ISBN 9789956764518
Pages 248
Dimensions 229 x 152mm
Illustrations B/W Illustrations
Published 2017
Publisher Langaa RPCIG, Cameroon
Format Paperback

Water and Soil in Holy Matrimony?

A smallholder farmer's innovative agricultural practices for adapting to climate in rural Zimbabwe

by Christopher Munyaradzi Mabeza

This book is a biography based on a qualitative ethnographic study of adaptation to climate by Mr Zephaniah Phiri Maseko, an award-winning smallholder farmer from Zvishavane, rural Zimbabwe. Ethnographic data provides insight and lessons of Mr Phiri Maseko and other farmers’ practices for rethinking existing strategies for adaptation to climate change. The concept of adaptation is probed in relationship to the closely related concepts of vulnerability, resilience and innovation. This study also explores the concept of conviviality and argues that Mr Phiri Maseko’s adaptation to climate hinges on mediating barriers between local and exogenous knowledge systems. The book argues that Mr Phiri Maseko offered tangible adaptive climate strategies through his innovations that “marry water and soil so that it won’t elope and run-off but raise a family” on his plot. His agricultural practices are anchored on the Shona concept of hurudza (an exceptionally productive farmer).

This book explores the concept and practices of uhurudza, to suggest that the latter-day hurudza (commercial farmer) as embodied by Mr Phiri Maseko offers an important set of resources for the development of climate adaptation strategies in the region. This study of smallholder farmers’ adoption of innovations to climate highlights the “complex interplay” of multiple factors that act as barriers to uptake. Such interplay of multiple stressors increases the vulnerability of smallholders. The study concludes by arguing that in as much as the skewed colonial land policy impoverished the smallholder farmers, Mr Phiri Maseko nonetheless redefined himself as a latter-day hurudza and thus breaks free from the poverty cycle by conjuring ingenious ways of reducing vulnerability to climate. The book does not suggest that Mr Phiri Maseko’s innovations offer a silver bullet solution to the insecure rural livelihoods of smallholder farmers; nevertheless, they are a source of hope in an environment of uncertainty. His steely tenacity in the face of a multi-stressor environment is to be treasured.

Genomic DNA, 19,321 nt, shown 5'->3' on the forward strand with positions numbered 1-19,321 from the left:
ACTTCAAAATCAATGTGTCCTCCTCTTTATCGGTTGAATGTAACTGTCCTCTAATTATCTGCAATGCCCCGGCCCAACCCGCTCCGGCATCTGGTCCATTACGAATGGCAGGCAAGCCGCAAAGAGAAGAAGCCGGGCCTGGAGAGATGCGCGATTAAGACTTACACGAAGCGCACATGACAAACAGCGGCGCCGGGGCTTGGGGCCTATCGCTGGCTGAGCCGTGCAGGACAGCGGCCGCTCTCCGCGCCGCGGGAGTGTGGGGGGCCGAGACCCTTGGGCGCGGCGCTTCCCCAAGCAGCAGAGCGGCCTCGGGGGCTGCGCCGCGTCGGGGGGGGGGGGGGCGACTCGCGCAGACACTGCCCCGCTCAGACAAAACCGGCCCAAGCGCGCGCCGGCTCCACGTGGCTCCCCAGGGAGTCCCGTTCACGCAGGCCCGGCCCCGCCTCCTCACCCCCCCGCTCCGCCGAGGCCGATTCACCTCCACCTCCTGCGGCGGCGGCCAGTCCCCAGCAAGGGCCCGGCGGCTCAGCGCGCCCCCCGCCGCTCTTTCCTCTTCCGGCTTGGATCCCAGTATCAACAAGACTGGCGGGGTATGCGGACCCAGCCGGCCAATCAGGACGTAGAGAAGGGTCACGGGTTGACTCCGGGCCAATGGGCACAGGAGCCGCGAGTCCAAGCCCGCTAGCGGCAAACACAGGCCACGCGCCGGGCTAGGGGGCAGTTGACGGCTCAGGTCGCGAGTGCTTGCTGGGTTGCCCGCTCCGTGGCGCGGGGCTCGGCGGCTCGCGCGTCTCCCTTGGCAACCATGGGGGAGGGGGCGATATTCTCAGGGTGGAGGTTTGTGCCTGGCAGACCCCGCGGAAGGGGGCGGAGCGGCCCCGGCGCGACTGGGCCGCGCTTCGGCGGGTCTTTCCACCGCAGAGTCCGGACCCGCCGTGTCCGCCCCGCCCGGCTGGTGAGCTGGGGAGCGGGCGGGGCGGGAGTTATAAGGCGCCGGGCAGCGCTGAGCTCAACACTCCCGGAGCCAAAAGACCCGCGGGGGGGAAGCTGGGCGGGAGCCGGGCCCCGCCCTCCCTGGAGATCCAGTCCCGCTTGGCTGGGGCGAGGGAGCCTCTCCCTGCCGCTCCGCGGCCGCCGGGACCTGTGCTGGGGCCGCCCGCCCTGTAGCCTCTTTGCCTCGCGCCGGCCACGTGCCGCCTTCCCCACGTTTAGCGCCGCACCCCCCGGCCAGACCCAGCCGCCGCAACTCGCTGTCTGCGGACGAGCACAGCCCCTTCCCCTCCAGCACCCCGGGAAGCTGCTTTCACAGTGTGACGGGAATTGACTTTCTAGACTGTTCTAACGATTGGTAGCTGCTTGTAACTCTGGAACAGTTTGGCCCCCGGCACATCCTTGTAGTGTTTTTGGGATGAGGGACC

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About the Author

Christopher Munyaradzi Mabeza

Christopher Munyaradzi Mabeza holds a PhD in Social Anthropology from the University of Cape Town, South Africa. He researches on adaptation to climate in southern Africa by smallholder farmers, the barefoot researchers. Dr Mabeza is intrigued by smallholder farmer innovative strategies to climate variability and has published on managing climate, work that draws on his intimate knowledge of rural Zimbabwe.

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